[R] B-W stacked area chart with pattern

Greg Snow Greg.Snow at imail.org
Tue Jan 29 22:33:30 CET 2008

I would question if a stacked area chart is really the best way to display information on 12 groups.  You can put a lot of information into the plot, but the viewer will probably experience information overload and not be able to get much useful information out of the plot.  Stacked area plots rely on people being able to compare areas and lengths, which we don't do as well as we compare positions in a graph.  If your viewer is needing to go back and forth between the legend and the graph, then the information will be harder to assimilate.  It may be better to use lattice/trellis graphs and plot each line in its own panel (on the same scale and possibly with a light background grid to make comparison easier).  If there are specific comparisons that you want to point out, then make a separate graph with just those comparisons leaving out the extra information that will just distract.

If you give us a better idea of what information you are trying to convey, we may be able to give you some better options for graphs to use.

If you really want to go the pattern route then you may want to look at the discussion from october that started with: http://finzi.psych.upenn.edu/R/Rhelp02a/archive/111226.html and/or the discussion from earlier this week started by yaosheng CHEN with the subject "How to fill bar plot with textile rather than color".

Hope this helps,

Gregory (Greg) L. Snow Ph.D.
Statistical Data Center
Intermountain Healthcare
greg.snow at imail.org
(801) 408-8111

> -----Original Message-----
> From: r-help-bounces at r-project.org 
> [mailto:r-help-bounces at r-project.org] On Behalf Of Markus Didion
> Sent: Tuesday, January 29, 2008 8:42 AM
> To: hadley wickham
> Cc: r-help at r-project.org
> Subject: Re: [R] B-W stacked area chart with pattern
> Thanks Hadley for your comment.  I've got a minimum of 12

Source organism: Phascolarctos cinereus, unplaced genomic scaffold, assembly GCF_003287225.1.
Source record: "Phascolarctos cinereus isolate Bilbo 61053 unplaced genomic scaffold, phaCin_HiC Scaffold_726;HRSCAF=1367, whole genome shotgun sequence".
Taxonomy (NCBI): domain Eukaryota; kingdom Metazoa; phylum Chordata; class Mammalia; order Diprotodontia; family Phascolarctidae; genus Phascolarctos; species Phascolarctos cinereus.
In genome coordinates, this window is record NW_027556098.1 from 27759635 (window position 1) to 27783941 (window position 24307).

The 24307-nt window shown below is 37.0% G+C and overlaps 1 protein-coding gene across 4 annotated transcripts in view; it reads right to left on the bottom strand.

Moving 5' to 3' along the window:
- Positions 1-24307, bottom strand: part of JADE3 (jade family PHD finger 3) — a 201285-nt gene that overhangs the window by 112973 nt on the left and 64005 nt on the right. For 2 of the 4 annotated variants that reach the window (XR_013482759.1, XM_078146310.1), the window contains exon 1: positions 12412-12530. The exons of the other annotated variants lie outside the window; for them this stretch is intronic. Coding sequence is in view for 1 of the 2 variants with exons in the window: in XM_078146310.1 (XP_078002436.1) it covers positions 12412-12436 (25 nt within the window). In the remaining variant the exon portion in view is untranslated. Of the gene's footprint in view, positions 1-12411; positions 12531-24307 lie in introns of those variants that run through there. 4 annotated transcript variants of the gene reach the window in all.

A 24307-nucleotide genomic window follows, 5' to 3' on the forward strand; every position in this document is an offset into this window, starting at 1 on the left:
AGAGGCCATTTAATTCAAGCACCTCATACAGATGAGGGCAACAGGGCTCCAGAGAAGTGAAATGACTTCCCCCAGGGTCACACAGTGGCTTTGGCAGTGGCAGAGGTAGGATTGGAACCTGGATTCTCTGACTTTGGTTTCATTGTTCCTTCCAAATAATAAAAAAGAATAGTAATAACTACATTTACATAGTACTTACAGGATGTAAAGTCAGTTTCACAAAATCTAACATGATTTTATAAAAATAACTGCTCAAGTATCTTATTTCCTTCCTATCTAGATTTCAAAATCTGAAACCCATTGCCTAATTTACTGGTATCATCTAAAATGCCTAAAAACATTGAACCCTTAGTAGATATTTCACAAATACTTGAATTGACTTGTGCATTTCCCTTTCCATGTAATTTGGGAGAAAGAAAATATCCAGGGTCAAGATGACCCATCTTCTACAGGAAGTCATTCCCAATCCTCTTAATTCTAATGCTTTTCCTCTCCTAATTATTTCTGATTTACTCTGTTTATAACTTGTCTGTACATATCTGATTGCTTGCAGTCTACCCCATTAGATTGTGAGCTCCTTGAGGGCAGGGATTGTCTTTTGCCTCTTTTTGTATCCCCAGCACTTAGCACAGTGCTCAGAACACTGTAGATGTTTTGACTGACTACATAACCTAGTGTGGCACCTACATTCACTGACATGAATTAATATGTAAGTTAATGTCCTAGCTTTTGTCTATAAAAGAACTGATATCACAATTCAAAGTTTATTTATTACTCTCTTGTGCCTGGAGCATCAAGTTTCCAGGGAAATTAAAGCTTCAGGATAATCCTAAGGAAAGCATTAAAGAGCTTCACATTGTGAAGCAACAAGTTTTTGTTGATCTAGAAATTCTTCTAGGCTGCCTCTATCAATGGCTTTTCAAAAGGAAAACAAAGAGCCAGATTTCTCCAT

> species and thus just using different greys won't do it.  
> I've tried it with two background fills, i.e. white and a 
> medium grey, and then used various angles for the shading 
> lines, even plotted it twice to obtain some sort of cross 
> shading.  For good, distinguishable patterns I've been hoping 
> to be able to fill an area with different symbols.
> Markus
> hadley wickham wrote:
> > On Jan 29, 2008 9:12 AM, Markus Didion 
> <markus.didion at env.ethz.ch> wrote:
> >> Dear all,
> >>
> >> I would like to create a stacked area chart to show the 
> development 
> >> of species biomass over time. Since it is intended for 
> publication I 
> >> need to prepare in black and white.  I have tried to 
> modify the "stackedPlot"
> >> function submitted to this list by Christian Lasarczyk on 
> Tue, 16 Aug
> >> 2005 using shading lines rather than colors to distinguish between 
> >> the species. Unfortunately, the result was not very 
> satisfying as the 
> >> options using different angles and densities for the shading lines 
> >> was not sufficient to clearly distinguish between species. I would 
> >> thus like to use different pattern (or texture) for this 
> purpose. I 
> >> have searched the various help lists on graphics in R but 
> was unable 
> >> to find something appropriate.
> > 
> > How many species do you have?  Coming about with a good
> > (distinguishable) set of patterns is a difficult task.  
> Have you tried 
> > just using different greys?
> > 
> > Hadley
> > 
> > 
> -- 
> Markus Didion
> Waldökologie				Forest Ecology
> Inst. f. Terrestrische Oekosysteme	Inst. of Terrestrial Ecosystems
> Departement Umweltwissenschaften	Dept. of Environmental Sciences
> Eidg. Technische Hochschule		Swiss Fed. Inst. of Technology
> ETH-Zentrum CHN G78			ETH-Zentrum CHN G78
> Universitätstr. 22			Universitaetstr. 22
> CH-8092 Zürich				CH-8092 Zurich
> Schweiz					Switzerland
> Tel +41 (0)44 632 5629		Fax +41 (0)44 632 1358	
> Email markus.didion at env.ethz.ch
> homepage: http://www.fe.ethz.ch/people/didionm
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